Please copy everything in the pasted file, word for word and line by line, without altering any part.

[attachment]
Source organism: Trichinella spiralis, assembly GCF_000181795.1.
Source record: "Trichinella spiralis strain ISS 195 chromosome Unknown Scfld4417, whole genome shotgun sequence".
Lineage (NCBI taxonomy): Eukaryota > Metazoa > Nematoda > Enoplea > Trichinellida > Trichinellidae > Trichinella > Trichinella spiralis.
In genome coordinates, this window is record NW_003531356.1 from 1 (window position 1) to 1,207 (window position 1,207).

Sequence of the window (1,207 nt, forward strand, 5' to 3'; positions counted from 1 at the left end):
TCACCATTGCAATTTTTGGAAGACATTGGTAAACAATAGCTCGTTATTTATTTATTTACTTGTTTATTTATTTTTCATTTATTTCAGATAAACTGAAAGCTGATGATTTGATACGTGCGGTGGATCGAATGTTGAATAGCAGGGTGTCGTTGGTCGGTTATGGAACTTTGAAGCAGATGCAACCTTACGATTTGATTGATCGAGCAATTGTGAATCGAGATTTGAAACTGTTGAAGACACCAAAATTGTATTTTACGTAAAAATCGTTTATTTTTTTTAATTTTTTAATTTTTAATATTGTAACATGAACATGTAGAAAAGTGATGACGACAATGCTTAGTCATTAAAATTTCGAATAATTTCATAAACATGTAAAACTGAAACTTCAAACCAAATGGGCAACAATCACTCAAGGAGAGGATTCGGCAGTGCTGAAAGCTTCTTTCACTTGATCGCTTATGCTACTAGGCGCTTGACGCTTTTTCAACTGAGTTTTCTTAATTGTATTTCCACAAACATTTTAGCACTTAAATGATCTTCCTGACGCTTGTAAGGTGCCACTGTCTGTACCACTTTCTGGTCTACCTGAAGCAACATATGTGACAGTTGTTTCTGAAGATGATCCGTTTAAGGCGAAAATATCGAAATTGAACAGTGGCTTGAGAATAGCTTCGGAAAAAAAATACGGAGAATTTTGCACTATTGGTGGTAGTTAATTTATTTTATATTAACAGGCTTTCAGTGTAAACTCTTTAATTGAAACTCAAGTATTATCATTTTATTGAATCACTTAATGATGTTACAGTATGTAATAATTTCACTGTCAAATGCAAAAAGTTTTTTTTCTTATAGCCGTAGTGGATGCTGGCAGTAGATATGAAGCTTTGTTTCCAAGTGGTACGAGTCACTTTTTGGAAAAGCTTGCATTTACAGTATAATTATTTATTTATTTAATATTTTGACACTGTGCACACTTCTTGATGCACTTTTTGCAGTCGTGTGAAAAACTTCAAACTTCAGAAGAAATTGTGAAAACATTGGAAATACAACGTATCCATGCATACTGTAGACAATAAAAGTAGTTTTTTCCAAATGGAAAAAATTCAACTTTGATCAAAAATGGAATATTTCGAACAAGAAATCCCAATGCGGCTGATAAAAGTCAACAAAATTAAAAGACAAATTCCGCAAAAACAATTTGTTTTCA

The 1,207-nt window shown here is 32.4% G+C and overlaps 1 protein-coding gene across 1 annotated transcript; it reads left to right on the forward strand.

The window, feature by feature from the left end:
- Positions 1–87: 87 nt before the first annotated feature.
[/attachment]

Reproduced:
Source organism: Trichinella spiralis, assembly GCF_000181795.1.
Source record: "Trichinella spiralis strain ISS 195 chromosome Unknown Scfld4417, whole genome shotgun sequence".
Lineage (NCBI taxonomy): Eukaryota > Metazoa > Nematoda > Enoplea > Trichinellida > Trichinellidae > Trichinella > Trichinella spiralis.
In genome coordinates, this window is record NW_003531356.1 from 1 (window position 1) to 1,207 (window position 1,207).

Sequence of the window (1,207 nt, forward strand, 5' to 3'; positions counted from 1 at the left end):
TCACCATTGCAATTTTTGGAAGACATTGGTAAACAATAGCTCGTTATTTATTTATTTACTTGTTTATTTATTTTTCATTTATTTCAGATAAACTGAAAGCTGATGATTTGATACGTGCGGTGGATCGAATGTTGAATAGCAGGGTGTCGTTGGTCGGTTATGGAACTTTGAAGCAGATGCAACCTTACGATTTGATTGATCGAGCAATTGTGAATCGAGATTTGAAACTGTTGAAGACACCAAAATTGTATTTTACGTAAAAATCGTTTATTTTTTTTAATTTTTTAATTTTTAATATTGTAACATGAACATGTAGAAAAGTGATGACGACAATGCTTAGTCATTAAAATTTCGAATAATTTCATAAACATGTAAAACTGAAACTTCAAACCAAATGGGCAACAATCACTCAAGGAGAGGATTCGGCAGTGCTGAAAGCTTCTTTCACTTGATCGCTTATGCTACTAGGCGCTTGACGCTTTTTCAACTGAGTTTTCTTAATTGTATTTCCACAAACATTTTAGCACTTAAATGATCTTCCTGACGCTTGTAAGGTGCCACTGTCTGTACCACTTTCTGGTCTACCTGAAGCAACATATGTGACAGTTGTTTCTGAAGATGATCCGTTTAAGGCGAAAATATCGAAATTGAACAGTGGCTTGAGAATAGCTTCGGAAAAAAAATACGGAGAATTTTGCACTATTGGTGGTAGTTAATTTATTTTATATTAACAGGCTTTCAGTGTAAACTCTTTAATTGAAACTCAAGTATTATCATTTTATTGAATCACTTAATGATGTTACAGTATGTAATAATTTCACTGTCAAATGCAAAAAGTTTTTTTTCTTATAGCCGTAGTGGATGCTGGCAGTAGATATGAAGCTTTGTTTCCAAGTGGTACGAGTCACTTTTTGGAAAAGCTTGCATTTACAGTATAATTATTTATTTATTTAATATTTTGACACTGTGCACACTTCTTGATGCACTTTTTGCAGTCGTGTGAAAAACTTCAAACTTCAGAAGAAATTGTGAAAACATTGGAAATACAACGTATCCATGCATACTGTAGACAATAAAAGTAGTTTTTTCCAAATGGAAAAAATTCAACTTTGATCAAAAATGGAATATTTCGAACAAGAAATCCCAATGCGGCTGATAAAAGTCAACAAAATTAAAAGACAAATTCCGCAAAAACAATTTGTTTTCA

The 1,207-nt window shown here is 32.4% G+C and overlaps 1 protein-coding gene across 1 annotated transcript; it reads left to right on the forward strand.

The window, feature by feature from the left end:
- Positions 1–87: 87 nt before the first annotated feature.